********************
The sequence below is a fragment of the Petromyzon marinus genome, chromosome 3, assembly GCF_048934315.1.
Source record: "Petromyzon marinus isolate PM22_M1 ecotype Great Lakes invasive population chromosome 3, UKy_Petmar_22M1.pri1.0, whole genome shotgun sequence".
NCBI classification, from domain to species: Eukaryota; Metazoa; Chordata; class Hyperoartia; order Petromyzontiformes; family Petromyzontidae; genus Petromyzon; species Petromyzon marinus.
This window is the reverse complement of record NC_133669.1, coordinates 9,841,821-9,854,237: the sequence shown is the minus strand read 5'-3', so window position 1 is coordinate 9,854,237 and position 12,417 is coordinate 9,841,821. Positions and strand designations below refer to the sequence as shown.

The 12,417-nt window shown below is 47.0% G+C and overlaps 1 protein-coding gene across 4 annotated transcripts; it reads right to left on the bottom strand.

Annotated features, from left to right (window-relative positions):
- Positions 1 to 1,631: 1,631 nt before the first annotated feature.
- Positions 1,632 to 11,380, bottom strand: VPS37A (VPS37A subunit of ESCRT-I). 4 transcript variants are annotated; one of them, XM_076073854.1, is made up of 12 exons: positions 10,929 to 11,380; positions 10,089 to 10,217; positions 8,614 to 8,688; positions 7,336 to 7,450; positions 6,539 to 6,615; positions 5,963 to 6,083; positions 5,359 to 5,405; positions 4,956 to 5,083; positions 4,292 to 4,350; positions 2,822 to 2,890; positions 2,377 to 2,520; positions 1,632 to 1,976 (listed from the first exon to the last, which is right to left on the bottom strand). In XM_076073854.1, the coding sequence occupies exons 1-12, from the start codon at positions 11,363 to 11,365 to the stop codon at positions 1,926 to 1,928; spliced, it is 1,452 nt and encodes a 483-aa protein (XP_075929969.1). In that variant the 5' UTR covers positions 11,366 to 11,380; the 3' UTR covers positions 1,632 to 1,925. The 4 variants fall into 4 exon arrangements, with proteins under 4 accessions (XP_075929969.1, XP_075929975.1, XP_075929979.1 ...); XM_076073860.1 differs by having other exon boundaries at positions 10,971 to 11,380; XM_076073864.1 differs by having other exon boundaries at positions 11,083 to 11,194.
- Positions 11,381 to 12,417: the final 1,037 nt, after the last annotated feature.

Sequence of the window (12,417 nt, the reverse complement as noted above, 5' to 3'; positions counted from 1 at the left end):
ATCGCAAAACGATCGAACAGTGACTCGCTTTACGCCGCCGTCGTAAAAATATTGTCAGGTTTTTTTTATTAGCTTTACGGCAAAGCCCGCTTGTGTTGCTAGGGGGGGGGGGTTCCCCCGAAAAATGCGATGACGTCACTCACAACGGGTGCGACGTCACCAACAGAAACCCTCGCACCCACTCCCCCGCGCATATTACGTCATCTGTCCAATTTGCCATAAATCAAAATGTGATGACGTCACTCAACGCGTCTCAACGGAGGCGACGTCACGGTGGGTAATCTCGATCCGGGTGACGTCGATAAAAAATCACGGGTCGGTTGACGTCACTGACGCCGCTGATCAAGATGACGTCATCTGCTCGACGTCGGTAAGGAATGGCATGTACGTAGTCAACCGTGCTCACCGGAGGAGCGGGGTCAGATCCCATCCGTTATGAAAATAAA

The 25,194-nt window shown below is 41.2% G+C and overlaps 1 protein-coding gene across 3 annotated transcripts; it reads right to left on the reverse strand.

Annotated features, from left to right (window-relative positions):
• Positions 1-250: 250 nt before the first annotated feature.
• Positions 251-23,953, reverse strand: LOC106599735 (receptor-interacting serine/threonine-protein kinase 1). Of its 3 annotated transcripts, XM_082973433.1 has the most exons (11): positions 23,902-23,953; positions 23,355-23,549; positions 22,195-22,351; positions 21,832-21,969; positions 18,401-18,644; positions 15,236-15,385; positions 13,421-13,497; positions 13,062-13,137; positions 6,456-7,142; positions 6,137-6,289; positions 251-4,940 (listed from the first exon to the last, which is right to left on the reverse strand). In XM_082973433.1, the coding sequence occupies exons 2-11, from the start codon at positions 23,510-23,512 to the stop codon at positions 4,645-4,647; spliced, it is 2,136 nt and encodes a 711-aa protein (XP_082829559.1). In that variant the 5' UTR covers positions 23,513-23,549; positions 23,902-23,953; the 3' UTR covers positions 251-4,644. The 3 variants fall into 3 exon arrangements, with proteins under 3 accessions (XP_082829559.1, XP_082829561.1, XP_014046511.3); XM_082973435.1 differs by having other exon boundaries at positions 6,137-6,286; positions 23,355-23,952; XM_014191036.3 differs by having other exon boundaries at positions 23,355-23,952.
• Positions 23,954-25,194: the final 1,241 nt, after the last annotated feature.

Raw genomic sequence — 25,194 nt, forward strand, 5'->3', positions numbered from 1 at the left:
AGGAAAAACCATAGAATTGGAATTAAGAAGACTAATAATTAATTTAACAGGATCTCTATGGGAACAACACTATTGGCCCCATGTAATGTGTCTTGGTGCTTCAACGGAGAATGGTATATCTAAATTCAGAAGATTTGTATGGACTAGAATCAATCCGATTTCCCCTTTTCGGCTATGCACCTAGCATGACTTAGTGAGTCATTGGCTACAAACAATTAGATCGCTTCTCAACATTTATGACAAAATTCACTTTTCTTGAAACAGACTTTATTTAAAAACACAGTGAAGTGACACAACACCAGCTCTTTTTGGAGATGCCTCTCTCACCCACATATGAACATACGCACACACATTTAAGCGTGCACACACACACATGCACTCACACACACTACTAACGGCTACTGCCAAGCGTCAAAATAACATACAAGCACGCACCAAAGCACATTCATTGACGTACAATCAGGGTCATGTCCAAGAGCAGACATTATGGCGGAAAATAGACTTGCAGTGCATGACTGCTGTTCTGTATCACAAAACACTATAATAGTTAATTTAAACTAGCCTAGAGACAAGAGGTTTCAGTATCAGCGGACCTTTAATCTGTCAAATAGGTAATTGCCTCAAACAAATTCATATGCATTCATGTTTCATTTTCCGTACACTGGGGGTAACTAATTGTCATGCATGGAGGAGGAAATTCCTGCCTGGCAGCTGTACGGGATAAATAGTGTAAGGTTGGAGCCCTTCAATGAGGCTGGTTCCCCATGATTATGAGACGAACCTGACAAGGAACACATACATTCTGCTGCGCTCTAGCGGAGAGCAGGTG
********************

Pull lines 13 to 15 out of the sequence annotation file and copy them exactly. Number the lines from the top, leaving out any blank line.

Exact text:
Annotated features, from left to right (window-relative positions):
• Positions 1-250: 250 nt before the first annotated feature.
• Positions 251-23,953, reverse strand: LOC106599735 (receptor-interacting serine/threonine-protein kinase 1). Of its 3 annotated transcripts, XM_082973433.1 has the most exons (11): positions 23,902-23,953; positions 23,355-23,549; positions 22,195-22,351; positions 21,832-21,969; positions 18,401-18,644; positions 15,236-15,385; positions 13,421-13,497; positions 13,062-13,137; positions 6,456-7,142; positions 6,137-6,289; positions 251-4,940 (listed from the first exon to the last, which is right to left on the reverse strand). In XM_082973433.1, the coding sequence occupies exons 2-11, from the start codon at positions 23,510-23,512 to the stop codon at positions 4,645-4,647; spliced, it is 2,136 nt and encodes a 711-aa protein (XP_082829559.1). In that variant the 5' UTR covers positions 23,513-23,549; positions 23,902-23,953; the 3' UTR covers positions 251-4,644. The 3 variants fall into 3 exon arrangements, with proteins under 3 accessions (XP_082829559.1, XP_082829561.1, XP_014046511.3); XM_082973435.1 differs by having other exon boundaries at positions 6,137-6,286; positions 23,355-23,952; XM_014191036.3 differs by having other exon boundaries at positions 23,355-23,952.